The CDC has reinforced warnings about the herbal supplement kratom after dozens of deaths over the past few years have concerned healthcare officials.
The herbal supplement kratom is derived from the Southeast Asian kratom tree. People can purchase it over the counter throughout the US in powder-capsule form, as a tea and as a mixed capsule with caffeine. It is a popular drug for its pain relief properties and is often sold as a supposedly safer and “natural” alternative to opioids.
While this ”atypical opioid” certainly does have pain relief applications, it also carries substantial risks.
In a report published Friday, April 12, the Centers for Disease Control updates figures on kratom-linked fatalities in the United States for the years 2016 to 2017, putting the number of overdose deaths at 91. Previous figures indicated around 44 deaths since 2011, so this is a significant uptick.
Out of some 27,338 overdose cases, 152 people tested positive for kratom—even when it was not the direct cause of death. Health experts say that even where kratom is not the actual cause of death it may still be a contributing factor because, when taken with other medications, it can lead to overdoses which are more complex to treat.
the report reads. “Kratom was determined to be a cause of death by a medical examiner or coroner for 91 of the 152 kratom-positive decedents, including seven for whom kratom was the only substance to test positive on postmortem toxicology, although the presence of additional substances cannot be ruled out.”
“In approximately 80 percent of kratom-positive and kratom-involved deaths in this analysis,” the report adds, “the decedents had a history of substance misuse, and approximately 90 percent had no evidence that they were currently receiving medically supervised treatment for pain.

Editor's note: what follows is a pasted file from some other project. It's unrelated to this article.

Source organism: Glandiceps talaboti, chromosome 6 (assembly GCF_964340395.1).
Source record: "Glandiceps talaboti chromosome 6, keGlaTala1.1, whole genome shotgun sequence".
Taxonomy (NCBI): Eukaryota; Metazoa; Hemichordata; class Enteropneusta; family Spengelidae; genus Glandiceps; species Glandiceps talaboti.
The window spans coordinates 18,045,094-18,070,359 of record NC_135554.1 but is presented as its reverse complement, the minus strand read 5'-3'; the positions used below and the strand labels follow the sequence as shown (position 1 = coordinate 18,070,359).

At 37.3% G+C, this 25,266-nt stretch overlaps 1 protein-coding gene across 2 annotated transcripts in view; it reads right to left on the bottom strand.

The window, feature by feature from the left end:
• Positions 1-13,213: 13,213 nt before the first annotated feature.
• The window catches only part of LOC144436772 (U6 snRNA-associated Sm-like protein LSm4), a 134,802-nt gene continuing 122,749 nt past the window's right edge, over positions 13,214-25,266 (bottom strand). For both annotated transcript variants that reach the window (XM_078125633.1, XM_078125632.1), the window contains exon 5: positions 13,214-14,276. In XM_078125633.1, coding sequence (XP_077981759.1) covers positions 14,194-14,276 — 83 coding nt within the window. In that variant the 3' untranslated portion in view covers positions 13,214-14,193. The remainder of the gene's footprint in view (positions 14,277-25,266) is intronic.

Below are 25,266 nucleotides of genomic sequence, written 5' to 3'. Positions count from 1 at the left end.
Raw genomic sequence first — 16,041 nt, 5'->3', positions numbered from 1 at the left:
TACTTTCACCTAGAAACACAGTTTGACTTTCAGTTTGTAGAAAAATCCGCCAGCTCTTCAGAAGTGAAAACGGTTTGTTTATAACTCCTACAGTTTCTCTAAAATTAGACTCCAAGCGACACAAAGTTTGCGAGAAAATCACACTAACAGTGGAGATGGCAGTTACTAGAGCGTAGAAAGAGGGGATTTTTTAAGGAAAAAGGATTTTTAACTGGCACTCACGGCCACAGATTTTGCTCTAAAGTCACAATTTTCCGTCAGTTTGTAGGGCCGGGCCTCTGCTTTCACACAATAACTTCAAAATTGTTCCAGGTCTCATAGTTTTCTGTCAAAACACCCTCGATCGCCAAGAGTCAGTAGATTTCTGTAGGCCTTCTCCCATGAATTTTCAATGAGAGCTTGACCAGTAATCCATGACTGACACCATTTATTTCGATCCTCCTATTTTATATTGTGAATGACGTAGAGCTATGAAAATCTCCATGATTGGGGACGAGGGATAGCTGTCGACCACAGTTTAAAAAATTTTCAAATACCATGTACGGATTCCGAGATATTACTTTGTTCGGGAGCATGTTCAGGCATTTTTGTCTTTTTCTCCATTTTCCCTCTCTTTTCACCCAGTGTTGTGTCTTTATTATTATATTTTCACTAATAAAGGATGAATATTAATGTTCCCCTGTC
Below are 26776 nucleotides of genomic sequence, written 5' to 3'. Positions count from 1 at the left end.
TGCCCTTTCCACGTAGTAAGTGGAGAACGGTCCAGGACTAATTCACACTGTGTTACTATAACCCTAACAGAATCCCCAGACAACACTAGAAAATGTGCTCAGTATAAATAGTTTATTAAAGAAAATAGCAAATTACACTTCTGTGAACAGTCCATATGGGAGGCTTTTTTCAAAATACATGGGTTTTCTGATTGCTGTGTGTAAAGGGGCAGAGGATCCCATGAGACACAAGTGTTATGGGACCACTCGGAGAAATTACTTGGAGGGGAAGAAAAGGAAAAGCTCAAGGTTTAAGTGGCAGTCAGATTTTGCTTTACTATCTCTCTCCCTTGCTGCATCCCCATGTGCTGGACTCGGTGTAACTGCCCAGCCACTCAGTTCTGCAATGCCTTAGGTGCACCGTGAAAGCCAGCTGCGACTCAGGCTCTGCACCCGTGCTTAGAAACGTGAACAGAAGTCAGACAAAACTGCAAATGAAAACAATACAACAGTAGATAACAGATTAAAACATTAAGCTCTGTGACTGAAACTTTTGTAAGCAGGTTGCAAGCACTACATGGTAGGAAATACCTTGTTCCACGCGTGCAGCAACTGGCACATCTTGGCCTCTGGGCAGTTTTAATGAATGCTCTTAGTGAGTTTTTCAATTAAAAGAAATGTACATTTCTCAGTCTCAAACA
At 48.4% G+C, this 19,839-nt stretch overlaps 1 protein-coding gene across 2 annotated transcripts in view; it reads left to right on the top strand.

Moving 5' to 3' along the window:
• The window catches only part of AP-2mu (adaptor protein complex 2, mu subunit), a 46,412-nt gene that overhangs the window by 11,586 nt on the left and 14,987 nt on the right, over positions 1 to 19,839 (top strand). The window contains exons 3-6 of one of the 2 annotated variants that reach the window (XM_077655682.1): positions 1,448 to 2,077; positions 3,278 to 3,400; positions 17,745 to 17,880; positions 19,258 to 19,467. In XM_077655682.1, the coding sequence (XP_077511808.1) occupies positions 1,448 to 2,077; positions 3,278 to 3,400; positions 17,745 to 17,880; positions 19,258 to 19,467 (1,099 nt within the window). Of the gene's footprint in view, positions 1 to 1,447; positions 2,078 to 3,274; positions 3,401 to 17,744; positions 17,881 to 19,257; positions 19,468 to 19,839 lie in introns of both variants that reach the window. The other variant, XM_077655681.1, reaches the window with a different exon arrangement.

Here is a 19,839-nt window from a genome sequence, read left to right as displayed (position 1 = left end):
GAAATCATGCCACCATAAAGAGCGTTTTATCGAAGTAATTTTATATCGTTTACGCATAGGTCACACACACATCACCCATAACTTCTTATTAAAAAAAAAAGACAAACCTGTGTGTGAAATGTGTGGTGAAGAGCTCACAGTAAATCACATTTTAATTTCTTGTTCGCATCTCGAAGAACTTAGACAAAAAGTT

As a national drug problem, the wider opioid overdose issue still massively dwarfs kratom. Opioids were responsible for 47,600 fatalities in 2017 alone. While it is important not to overstate the current role kratom plays in drug deaths, health experts are concerned because kratom’s popularity seems to be growing.
Kratom is particularly popular among people with a history of substance abuse, not just pain medication addiction. This may indicate that its opioid-like effects are something that people may seek out if they have prior drug dependence.
There is also some misinformation regarding kratom as a means of ending opioid addiction “naturally”. For this purpose it is often sold in tea form and is said to ease withdrawal-related symptoms like cramps and nausea. However, kratom is not a scheduled or restricted drug. It is not regulated, and research hasn’t fully verified its effects or explored it in the same way as regulated pharmaceuticals.
As an herbal supplement, its dosage and the exact makeup of the product may differ between brands. Even giving the benefit of the doubt that most brands are trying to deliver top quality for consumers, this gap in regulation can lead to serious issues.
Kratom has also been linked to heavy metal exposure. A recent FDA report evaluated 30 different kratom products available to the public and found that the majority had ”significant levels of lead and nickel” that were past the safety levels set for oral drug ingestion. Heavy metal exposure over a long period of time can lead to nervous system damage and increased cancer risk, among other health issues.
Previously, FDA Commissioner Scott Gottlieb has warned that the use of kratom appears to be gaining popularity as a means of treating opioid problems, but that this is risky.
“At a time when we have hit a critical point in the opioid epidemic, the increasing use of kratom as an alternative or adjunct to opioid use is extremely concerning,” Gottlieb explained in a press release. “It’s very troubling to the FDA that patients believe they can use kratom to treat opioid withdrawal symptoms. …. There is no reliable evidence to support the use of kratom as a treatment for opioid use disorder.”
The main thrust of the CDC and FDA warnings is that beneath the idea of kratom as a “natural” pain relief supplement hides a darker reality: it is an unregulated and potentially lethal substance which, because it is not carefully monitored poses a real risk to users, particularly if they take opioids.
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